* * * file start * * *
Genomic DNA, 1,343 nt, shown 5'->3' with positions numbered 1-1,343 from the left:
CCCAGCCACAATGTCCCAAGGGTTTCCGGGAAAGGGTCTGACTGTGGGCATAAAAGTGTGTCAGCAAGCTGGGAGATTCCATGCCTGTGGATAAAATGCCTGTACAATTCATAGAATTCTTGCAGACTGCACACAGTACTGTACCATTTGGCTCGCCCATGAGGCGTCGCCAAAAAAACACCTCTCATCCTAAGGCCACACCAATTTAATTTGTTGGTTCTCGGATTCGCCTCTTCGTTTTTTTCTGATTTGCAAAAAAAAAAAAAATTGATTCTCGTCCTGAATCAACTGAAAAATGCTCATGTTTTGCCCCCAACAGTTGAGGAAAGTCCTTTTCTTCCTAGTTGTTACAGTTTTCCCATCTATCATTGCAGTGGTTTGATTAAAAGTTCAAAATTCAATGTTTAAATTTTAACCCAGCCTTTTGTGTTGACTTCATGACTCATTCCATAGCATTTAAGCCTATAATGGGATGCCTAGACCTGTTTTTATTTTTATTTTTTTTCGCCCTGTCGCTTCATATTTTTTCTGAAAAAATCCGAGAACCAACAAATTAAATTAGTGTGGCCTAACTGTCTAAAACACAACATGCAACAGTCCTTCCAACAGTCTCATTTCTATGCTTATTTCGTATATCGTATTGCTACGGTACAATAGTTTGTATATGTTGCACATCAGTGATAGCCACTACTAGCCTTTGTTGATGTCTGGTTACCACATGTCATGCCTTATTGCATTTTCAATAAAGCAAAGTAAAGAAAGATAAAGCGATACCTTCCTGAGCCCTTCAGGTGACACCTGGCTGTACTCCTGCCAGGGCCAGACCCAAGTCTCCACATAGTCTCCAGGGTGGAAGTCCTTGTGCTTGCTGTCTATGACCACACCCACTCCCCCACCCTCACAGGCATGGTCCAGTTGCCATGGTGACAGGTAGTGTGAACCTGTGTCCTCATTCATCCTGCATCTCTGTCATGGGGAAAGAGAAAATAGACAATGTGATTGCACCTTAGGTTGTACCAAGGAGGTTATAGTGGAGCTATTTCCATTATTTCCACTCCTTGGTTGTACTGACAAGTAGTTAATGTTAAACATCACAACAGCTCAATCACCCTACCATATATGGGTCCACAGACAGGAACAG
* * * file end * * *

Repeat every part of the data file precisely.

Genomic DNA, 1,343 nt, shown 5'->3' with positions numbered 1-1,343 from the left:
CCCAGCCACAATGTCCCAAGGGTTTCCGGGAAAGGGTCTGACTGTGGGCATAAAAGTGTGTCAGCAAGCTGGGAGATTCCATGCCTGTGGATAAAATGCCTGTACAATTCATAGAATTCTTGCAGACTGCACACAGTACTGTACCATTTGGCTCGCCCATGAGGCGTCGCCAAAAAAACACCTCTCATCCTAAGGCCACACCAATTTAATTTGTTGGTTCTCGGATTCGCCTCTTCGTTTTTTTCTGATTTGCAAAAAAAAAAAAAATTGATTCTCGTCCTGAATCAACTGAAAAATGCTCATGTTTTGCCCCCAACAGTTGAGGAAAGTCCTTTTCTTCCTAGTTGTTACAGTTTTCCCATCTATCATTGCAGTGGTTTGATTAAAAGTTCAAAATTCAATGTTTAAATTTTAACCCAGCCTTTTGTGTTGACTTCATGACTCATTCCATAGCATTTAAGCCTATAATGGGATGCCTAGACCTGTTTTTATTTTTATTTTTTTTCGCCCTGTCGCTTCATATTTTTTCTGAAAAAATCCGAGAACCAACAAATTAAATTAGTGTGGCCTAACTGTCTAAAACACAACATGCAACAGTCCTTCCAACAGTCTCATTTCTATGCTTATTTCGTATATCGTATTGCTACGGTACAATAGTTTGTATATGTTGCACATCAGTGATAGCCACTACTAGCCTTTGTTGATGTCTGGTTACCACATGTCATGCCTTATTGCATTTTCAATAAAGCAAAGTAAAGAAAGATAAAGCGATACCTTCCTGAGCCCTTCAGGTGACACCTGGCTGTACTCCTGCCAGGGCCAGACCCAAGTCTCCACATAGTCTCCAGGGTGGAAGTCCTTGTGCTTGCTGTCTATGACCACACCCACTCCCCCACCCTCACAGGCATGGTCCAGTTGCCATGGTGACAGGTAGTGTGAACCTGTGTCCTCATTCATCCTGCATCTCTGTCATGGGGAAAGAGAAAATAGACAATGTGATTGCACCTTAGGTTGTACCAAGGAGGTTATAGTGGAGCTATTTCCATTATTTCCACTCCTTGGTTGTACTGACAAGTAGTTAATGTTAAACATCACAACAGCTCAATCACCCTACCATATATGGGTCCACAGACAGGAACAG